Okay, so lunch when Kim gets home… it’s Taco Tuesday! And then some afternoon therapy with Sistah-Woman. Slopin’ on down, into and through another week… it’s good that time never stands still.

Image

One day or two at a time… page 110

Day 204 – 10/02/2020

It’s so beautiful outside I can barely stand it – the air smells fresh, the sky looks real, the leaves are leaving, as they are wont to do. I’ve sat here at my computer all morning drinking coffee… reading… writing… absorbing. The world we semi-count on for equilibrium shifts beneath us every day and we’re off on another magic-carpet ride, hoping to avoid free-fall. This morning it’s POTUS, FLOTUS, assorted leaders and staff testing positive for COVID. Just another day in paradise.

Rita sent a Play Date invite, so after Kim brings lunch home from Cielito I’ll get my lazy butt outta here and go keep her company while she works. It’s harrrrd to get moving sometimes – it requires a nudge and the right incentive.

Day 105 – 10/03/2020

I went there, did that, and it made my day, as I knew it would. I’m not much help, but at least she isn’t working in a big space all by herself for ALL the hours with only sweet Dementia-Dog for company. Maybe the fresh air was too rich, maybe the stairs kicked my butt… whatever, I came home at 4:00 and died in my recliner for a couple of hours. Honest labor is rough on a person.

We got news and pics of a brand-new great-great-niece while we were hanging out yesterday. Her mama is our great-niece… her Oma is our niece… and her great-grandma, GiGi, is our SIL, younger than both of us by a ways. Life comes at ya’ fast and it does go on. Sweet. 💕

And now it’s Saturday, sunny, in the 50s. Kim made a batch of banana mini-loaves before I woke up and now he’s over in NoLaw, presumably having found at least a foursome for PickleBall. I’ve had a cup & a half of coffee… read a few things… looked at some posts. Feels like the world’s still turning so let’s do this, weekend. How about you surprise us in good ways by Monday… ?

🧡💛💚🤎💚💛🧡

See how you are, life? We ask, we get sometimes, and you’ve already brought more sunshine. Breakfast somehow tasted better this morning than any previous Saturday in memory, and now Kim’s out soaking up the Ds, sharing his tunes with the immediate neighborhood. I still have coffee, and I saw football on TV when I walked through the big room. I can hear it at a low buzz… so soothing… so reminiscent of a life we still knew just last fall. The less I know of world news between now and Monday morning, the happier I’ll be.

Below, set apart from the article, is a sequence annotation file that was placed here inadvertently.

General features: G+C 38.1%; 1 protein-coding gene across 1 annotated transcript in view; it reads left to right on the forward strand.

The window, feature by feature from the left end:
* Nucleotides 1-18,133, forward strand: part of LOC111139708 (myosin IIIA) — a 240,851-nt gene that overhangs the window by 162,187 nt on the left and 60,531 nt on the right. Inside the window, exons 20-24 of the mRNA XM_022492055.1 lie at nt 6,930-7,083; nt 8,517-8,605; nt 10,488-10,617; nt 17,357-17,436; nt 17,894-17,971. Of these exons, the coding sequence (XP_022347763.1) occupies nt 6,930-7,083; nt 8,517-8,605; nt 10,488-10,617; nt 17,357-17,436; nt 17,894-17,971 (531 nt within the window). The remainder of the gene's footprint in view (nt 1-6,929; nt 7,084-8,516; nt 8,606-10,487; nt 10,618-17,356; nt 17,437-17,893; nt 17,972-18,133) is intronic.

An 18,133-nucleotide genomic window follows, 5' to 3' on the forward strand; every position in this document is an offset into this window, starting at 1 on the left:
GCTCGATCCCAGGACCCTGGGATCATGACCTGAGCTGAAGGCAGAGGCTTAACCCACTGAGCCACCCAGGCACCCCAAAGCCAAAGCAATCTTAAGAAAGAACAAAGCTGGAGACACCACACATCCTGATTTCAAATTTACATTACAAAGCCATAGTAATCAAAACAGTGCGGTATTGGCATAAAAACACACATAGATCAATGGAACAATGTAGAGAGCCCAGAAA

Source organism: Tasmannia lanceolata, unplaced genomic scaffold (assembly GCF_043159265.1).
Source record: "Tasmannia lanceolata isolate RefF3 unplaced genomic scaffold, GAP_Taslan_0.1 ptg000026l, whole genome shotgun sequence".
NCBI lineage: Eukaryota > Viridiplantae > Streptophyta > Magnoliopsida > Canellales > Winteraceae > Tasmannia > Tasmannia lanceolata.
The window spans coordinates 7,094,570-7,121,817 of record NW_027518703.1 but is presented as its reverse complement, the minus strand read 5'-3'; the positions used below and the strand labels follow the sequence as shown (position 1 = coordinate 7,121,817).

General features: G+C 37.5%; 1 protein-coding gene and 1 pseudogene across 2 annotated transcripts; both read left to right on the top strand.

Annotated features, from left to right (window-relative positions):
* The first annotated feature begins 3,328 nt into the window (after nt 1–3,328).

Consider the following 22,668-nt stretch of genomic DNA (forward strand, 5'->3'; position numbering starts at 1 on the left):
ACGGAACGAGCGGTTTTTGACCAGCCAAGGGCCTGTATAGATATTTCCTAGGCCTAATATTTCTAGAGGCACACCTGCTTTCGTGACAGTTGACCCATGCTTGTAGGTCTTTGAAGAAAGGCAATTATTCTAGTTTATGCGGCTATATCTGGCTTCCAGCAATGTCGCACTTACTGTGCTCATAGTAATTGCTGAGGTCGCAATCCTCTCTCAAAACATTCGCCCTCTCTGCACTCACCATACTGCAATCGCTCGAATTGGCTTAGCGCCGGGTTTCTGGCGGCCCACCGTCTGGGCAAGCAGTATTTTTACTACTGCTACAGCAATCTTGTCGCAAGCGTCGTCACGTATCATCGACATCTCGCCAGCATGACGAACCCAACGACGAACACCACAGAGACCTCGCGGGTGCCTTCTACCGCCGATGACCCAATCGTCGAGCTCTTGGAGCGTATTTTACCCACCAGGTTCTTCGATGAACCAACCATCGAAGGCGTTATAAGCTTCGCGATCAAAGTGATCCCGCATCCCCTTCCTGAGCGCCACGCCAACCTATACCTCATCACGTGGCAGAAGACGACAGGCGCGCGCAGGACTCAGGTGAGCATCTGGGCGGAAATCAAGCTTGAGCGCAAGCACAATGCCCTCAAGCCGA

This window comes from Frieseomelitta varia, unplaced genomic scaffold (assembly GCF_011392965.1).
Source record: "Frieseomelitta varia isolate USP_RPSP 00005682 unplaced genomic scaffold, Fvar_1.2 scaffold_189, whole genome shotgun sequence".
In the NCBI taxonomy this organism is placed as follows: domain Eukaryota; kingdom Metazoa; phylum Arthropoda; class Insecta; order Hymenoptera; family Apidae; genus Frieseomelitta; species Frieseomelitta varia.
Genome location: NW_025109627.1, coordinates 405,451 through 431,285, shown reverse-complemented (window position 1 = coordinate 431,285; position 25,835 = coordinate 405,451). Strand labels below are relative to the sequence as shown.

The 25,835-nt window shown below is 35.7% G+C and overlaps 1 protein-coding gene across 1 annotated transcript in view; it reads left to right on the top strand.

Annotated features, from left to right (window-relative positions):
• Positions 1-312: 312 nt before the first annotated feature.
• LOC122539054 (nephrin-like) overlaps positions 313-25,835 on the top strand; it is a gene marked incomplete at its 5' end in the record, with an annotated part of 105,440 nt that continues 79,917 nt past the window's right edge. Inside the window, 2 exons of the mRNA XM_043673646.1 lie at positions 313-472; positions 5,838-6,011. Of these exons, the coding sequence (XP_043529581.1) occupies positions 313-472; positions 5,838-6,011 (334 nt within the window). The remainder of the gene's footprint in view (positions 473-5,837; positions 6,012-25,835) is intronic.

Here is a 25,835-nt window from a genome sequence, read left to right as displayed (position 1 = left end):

And now a couple of young guys are on our corner shooting cool skateboard footage. Mellow-Man on the balcony captured this mid-air shot and my brain adds the sounds and fall aromas…

Photo Credit: Kim Smith 10/03/2020

Image

Day 200 of the hostage situation… page 107

Day 200 – 09/28/2020

This does feel a lot like being held hostage by Insanity, but no, I consciously CHOSE the hermit life… or has it chosen me?

So… diary/psyche, it’ll be your job to remind me that today I actually let a mOnDaY state of mind deter me from exerting even the minuscule amount of effort required to go hang out with Rita. It took more energy to write that sentence than it would have to simply put on a bra and some shoes and drive across town. Tomorrow. Tomorrow’s another day, or so we’ve been led to expect, and tomorrow’s ALWAYS a good day for doing things. It’s even possible my brain won’t be on autopilot two days in a row.

It’s a beautiful fall day, in the 60s, air smells fresh, sounds outside feel like home, and there’s no reason not to be out there gettin’ me some a’ that, except inertia got me like… 🤷🏼‍♀️

Oh well, sufficient unto each day something something…

I’m wishing me better luck with adulting on Tuesday.

Image

An Autumn Saturday… page 105

Day 198 – 09/26/2020

Welp, Diary, it’s just you and me today – Kim’s playing PickleBall and then he’ll be in Car Show Heaven for a few hours… after he makes the Saturday breakfast, of course, and not because his wife’s a needy wench, it’s part of the weekend.

I was surprised by my pretty toes this morning after looking at raggedy pigs for months on end. Staying viably human seems really important right now for not losing sight of me and not inviting an *Undesirable* label via my icky and useless elderliness. Takes a little effort, but it never hurts to look your best, wherever you’re going.

… wearing great lipstick and nail polish. 💋
Toemail…

Sometimes, like right now, I wonder about the ways other people are interfacing with the compounded challenges we wake up to every day. Has the inescapable reality of current events caused people to dig deeper for understanding, or are the majority still managing to avoid the inescapable, as humans are wont to do. It’s only curiosity, but it would be encouraging to know that most people are looking soberly at the world this morning.